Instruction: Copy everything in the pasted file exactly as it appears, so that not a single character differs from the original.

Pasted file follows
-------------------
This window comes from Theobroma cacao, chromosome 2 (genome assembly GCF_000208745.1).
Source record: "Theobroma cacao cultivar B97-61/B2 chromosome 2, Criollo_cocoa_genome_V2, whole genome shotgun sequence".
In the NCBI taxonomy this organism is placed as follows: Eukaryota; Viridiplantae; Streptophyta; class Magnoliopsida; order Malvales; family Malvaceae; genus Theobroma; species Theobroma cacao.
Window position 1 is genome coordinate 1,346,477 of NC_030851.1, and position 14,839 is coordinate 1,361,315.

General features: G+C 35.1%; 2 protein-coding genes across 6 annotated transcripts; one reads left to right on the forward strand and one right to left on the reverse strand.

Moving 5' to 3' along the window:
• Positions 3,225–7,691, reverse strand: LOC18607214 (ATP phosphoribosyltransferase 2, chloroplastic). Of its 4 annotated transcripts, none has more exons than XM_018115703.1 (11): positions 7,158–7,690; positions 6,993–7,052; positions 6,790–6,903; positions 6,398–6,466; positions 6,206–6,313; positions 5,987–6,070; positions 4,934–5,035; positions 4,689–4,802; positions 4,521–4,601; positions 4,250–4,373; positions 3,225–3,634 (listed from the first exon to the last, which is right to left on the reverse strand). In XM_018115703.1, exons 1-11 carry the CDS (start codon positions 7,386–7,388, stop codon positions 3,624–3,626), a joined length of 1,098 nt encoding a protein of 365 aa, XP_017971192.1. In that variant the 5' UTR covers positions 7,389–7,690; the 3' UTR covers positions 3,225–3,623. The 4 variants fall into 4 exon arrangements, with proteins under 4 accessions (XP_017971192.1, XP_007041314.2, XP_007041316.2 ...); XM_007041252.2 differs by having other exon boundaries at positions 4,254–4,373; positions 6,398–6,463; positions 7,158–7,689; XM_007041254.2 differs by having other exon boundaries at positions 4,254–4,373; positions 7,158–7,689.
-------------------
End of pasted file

This window comes from Theobroma cacao, chromosome 2 (genome assembly GCF_000208745.1).
Source record: "Theobroma cacao cultivar B97-61/B2 chromosome 2, Criollo_cocoa_genome_V2, whole genome shotgun sequence".
In the NCBI taxonomy this organism is placed as follows: Eukaryota; Viridiplantae; Streptophyta; class Magnoliopsida; order Malvales; family Malvaceae; genus Theobroma; species Theobroma cacao.
Window position 1 is genome coordinate 1,346,477 of NC_030851.1, and position 14,839 is coordinate 1,361,315.

General features: G+C 35.1%; 2 protein-coding genes across 6 annotated transcripts; one reads left to right on the forward strand and one right to left on the reverse strand.

Moving 5' to 3' along the window:
• Positions 3,225–7,691, reverse strand: LOC18607214 (ATP phosphoribosyltransferase 2, chloroplastic). Of its 4 annotated transcripts, none has more exons than XM_018115703.1 (11): positions 7,158–7,690; positions 6,993–7,052; positions 6,790–6,903; positions 6,398–6,466; positions 6,206–6,313; positions 5,987–6,070; positions 4,934–5,035; positions 4,689–4,802; positions 4,521–4,601; positions 4,250–4,373; positions 3,225–3,634 (listed from the first exon to the last, which is right to left on the reverse strand). In XM_018115703.1, exons 1-11 carry the CDS (start codon positions 7,386–7,388, stop codon positions 3,624–3,626), a joined length of 1,098 nt encoding a protein of 365 aa, XP_017971192.1. In that variant the 5' UTR covers positions 7,389–7,690; the 3' UTR covers positions 3,225–3,623. The 4 variants fall into 4 exon arrangements, with proteins under 4 accessions (XP_017971192.1, XP_007041314.2, XP_007041316.2 ...); XM_007041252.2 differs by having other exon boundaries at positions 4,254–4,373; positions 6,398–6,463; positions 7,158–7,689; XM_007041254.2 differs by having other exon boundaries at positions 4,254–4,373; positions 7,158–7,689.